Another option, if you’re below that 740 mark (and you’re too impatient to wait until it’s higher), is to pay a fee. Some lenders will give you the same interest rate as someone with a higher credit score, but by tacking on an extra charge. But since SaneCents is in the business of saving you money, not wasting it, we’d advise against it.

If neither of those options sound appealing, one last option is to simply accept a higher interest rate.

Have 3 to 6 months cash reserves

While this may be an investment on your end, banks are equally as invested in what they’ll be getting in return. Before they’re willing to lend money to you, they want to know that their investment is secure as well, and that it isn’t going to fall apart as soon as you drive away. They’re going to take a look at all of your financial statements, and they’re also going to take a peek into your bank accounts. They want to see that you have sufficient funds to weather a storm, if need be.

While three months should be considered a minimum, six months is much more ideal. Remember, this is six months of expenses, not necessarily what you’re currently living on from month-to-month.

In addition to this, as you progress into purchasing even more rental properties, lenders are going to want to see that you have reserves set aside for each individual property. I, personally, like to have $5,000 minimum per duplex, or $10,000 per four-plex. This allows me to have money set aside for monthly repairs, and a decent side-fund in case a unit goes un-rented for a couple months.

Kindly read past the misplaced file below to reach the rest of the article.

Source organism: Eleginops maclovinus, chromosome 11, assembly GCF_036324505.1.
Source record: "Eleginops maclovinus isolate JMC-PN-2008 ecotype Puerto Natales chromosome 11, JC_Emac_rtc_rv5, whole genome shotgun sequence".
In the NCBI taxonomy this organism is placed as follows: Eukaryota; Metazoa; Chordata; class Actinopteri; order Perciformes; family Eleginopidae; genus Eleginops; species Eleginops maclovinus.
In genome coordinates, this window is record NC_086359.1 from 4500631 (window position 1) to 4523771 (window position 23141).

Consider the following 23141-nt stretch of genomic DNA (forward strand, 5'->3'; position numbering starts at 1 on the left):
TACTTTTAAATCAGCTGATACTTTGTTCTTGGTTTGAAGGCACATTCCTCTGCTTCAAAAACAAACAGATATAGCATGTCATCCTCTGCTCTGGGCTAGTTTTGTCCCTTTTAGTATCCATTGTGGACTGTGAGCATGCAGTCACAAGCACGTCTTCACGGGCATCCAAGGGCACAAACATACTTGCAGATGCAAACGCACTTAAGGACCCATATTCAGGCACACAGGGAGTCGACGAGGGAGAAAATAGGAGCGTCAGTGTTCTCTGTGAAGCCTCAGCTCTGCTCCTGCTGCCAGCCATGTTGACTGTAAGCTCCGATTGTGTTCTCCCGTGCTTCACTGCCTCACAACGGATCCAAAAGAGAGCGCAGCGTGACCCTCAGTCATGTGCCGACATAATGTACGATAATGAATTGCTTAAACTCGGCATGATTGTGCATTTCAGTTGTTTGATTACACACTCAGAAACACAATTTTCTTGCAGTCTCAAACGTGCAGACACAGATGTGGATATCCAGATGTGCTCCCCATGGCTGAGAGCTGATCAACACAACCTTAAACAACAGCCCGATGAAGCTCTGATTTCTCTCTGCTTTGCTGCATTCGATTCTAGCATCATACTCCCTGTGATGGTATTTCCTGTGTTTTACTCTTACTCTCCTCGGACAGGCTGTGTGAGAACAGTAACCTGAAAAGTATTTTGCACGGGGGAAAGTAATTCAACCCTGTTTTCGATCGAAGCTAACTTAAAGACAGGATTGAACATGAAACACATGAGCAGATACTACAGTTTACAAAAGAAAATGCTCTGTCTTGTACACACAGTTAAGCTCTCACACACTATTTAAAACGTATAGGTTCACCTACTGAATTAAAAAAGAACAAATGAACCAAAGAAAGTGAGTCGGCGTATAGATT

Stick with Credit Unions or private lenders

When I turned 21, I called up Wells Fargo to get approved for my first car loan. They approved me; for a 12% interest rate, and a limit of $8,000. That was with good credit, too. I quickly blew them off and went down to my local credit union. They came back and approved me for a 3.5% interest rate, and a limit of $20,000.

In defense of Wells Fargo, I didn’t have any prior credit history, so they were playing it safe. But I wasn’t about to take a loan out with an interest rate so high. I’m sure if I were to go back now, Wells would give me a better rate, but they wouldn’t be able to match a credit union.

Wells Fargo is a bank. They’re in the business of making money (aren’t we all). Just as they tried to gouge me with a car loan interest rate, they’ll do something similar on a mortgage. They’ll easily charge you a percentage point or two higher than a credit union or other lender. Seek out credit unions first to find a better deal.

Home Equity Line of Credit (HELOC)

While this isn’t my favorite option, it’s still a valuable option, and many take advantage of this. You essentially take the equity that you’ve built up in your first home, and then roll it over as the collateral on your second property. The guys over at Bigger Pockets do this all the time. They call it the “BRRRR Method“.

You may have a more difficult time finding a bank that will be willing to roll equity over into another property, and another, and another, and so forth. Prior to the crash of 2007 and sub-prime lending, this would have been easy to do. Now, banks and credit unions have more safeguards and regulations in place to not allow this. Banks also want to see that you have a more vested interest in the property. They want you to have money of your own down, rather than borrowing from yourself over and over again, essentially.

Be creative. With the above tips, you should be able to get into a second property relatively easy.